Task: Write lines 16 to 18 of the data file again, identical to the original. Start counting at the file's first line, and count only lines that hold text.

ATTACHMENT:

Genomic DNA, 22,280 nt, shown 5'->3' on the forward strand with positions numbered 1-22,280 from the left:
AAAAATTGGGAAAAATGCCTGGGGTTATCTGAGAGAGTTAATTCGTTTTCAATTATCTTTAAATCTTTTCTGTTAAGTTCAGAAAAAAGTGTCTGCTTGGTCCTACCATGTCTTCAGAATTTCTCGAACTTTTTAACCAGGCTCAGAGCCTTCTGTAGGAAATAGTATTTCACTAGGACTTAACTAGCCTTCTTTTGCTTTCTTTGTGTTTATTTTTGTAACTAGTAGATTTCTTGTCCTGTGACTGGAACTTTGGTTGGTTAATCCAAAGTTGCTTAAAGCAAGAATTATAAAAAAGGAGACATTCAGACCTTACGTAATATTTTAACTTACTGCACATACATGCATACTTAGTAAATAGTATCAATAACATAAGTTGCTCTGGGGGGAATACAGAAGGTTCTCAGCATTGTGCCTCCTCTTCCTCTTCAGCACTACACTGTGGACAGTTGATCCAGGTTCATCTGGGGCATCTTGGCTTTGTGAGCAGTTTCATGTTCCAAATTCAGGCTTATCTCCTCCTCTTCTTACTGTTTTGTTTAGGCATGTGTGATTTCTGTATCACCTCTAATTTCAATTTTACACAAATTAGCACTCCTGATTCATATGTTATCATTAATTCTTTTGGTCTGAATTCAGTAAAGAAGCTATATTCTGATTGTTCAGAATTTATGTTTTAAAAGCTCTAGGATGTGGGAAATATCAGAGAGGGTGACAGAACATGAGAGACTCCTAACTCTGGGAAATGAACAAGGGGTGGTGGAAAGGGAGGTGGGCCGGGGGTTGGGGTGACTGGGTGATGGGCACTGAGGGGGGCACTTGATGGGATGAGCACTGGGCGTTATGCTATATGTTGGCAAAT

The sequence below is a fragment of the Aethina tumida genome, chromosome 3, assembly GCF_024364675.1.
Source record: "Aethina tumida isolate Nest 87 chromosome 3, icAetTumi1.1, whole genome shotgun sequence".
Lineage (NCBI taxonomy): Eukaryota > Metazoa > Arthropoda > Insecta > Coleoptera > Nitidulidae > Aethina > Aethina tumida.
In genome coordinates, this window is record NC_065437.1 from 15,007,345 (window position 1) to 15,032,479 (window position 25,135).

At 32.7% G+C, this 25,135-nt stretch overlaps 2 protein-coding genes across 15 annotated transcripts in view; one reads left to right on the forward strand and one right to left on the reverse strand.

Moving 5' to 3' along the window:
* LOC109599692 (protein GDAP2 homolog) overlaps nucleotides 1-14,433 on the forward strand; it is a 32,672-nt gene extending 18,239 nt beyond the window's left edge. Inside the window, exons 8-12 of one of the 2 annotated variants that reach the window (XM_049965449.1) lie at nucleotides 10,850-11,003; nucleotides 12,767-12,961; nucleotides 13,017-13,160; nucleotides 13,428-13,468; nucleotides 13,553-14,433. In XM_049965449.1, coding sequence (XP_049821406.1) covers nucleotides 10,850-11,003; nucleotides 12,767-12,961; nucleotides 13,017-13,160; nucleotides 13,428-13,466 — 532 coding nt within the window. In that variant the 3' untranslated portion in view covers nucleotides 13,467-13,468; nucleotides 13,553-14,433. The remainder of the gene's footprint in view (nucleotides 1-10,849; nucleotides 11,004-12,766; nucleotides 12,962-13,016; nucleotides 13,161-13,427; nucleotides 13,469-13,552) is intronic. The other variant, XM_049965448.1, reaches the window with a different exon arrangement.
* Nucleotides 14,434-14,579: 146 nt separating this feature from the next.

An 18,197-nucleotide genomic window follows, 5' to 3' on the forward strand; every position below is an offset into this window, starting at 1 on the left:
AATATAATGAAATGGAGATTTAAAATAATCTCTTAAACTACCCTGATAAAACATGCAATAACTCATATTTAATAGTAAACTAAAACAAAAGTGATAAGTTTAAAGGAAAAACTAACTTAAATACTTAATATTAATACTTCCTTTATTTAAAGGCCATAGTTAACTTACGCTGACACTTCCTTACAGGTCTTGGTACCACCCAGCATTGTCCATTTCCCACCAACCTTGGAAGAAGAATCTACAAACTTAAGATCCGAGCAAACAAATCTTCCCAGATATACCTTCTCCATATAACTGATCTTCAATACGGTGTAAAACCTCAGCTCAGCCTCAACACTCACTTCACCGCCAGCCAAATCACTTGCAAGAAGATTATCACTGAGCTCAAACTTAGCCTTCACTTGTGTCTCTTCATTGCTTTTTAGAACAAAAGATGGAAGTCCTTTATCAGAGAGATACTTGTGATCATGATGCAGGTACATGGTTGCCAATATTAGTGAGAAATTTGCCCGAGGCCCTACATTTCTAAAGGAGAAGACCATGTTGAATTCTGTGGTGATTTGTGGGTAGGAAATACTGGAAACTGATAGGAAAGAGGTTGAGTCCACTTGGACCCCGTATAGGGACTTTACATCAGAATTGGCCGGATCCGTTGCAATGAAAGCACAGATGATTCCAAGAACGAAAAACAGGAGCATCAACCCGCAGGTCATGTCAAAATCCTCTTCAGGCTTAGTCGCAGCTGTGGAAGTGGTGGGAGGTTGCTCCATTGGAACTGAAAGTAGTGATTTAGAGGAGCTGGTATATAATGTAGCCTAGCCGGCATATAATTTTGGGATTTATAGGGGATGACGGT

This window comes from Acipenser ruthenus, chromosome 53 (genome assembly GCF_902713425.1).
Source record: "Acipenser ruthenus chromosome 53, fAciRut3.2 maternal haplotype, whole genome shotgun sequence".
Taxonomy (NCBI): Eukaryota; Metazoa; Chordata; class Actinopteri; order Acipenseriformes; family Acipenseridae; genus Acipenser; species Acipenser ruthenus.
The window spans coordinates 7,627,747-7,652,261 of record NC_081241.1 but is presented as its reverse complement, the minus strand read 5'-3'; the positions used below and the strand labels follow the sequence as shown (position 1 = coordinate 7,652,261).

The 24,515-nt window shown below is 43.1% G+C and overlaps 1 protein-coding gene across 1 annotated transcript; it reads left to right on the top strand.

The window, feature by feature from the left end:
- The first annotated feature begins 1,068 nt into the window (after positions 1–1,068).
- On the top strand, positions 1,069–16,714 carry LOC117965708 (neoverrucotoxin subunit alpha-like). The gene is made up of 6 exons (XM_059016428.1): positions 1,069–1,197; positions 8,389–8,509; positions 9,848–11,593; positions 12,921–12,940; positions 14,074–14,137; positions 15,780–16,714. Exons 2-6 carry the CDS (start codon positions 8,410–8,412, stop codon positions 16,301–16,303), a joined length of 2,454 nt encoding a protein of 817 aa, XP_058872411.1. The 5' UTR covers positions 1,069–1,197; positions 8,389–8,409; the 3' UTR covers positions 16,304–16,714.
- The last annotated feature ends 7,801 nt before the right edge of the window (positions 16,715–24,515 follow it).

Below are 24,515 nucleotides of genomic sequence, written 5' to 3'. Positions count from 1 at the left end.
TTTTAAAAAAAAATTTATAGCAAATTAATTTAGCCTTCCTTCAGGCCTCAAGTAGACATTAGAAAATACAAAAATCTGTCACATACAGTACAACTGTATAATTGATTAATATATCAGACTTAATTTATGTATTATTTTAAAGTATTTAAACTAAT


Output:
The window spans coordinates 7,627,747-7,652,261 of record NC_081241.1 but is presented as its reverse complement, the minus strand read 5'-3'; the positions used below and the strand labels follow the sequence as shown (position 1 = coordinate 7,652,261).

The 24,515-nt window shown below is 43.1% G+C and overlaps 1 protein-coding gene across 1 annotated transcript; it reads left to right on the top strand.

The window, feature by feature from the left end: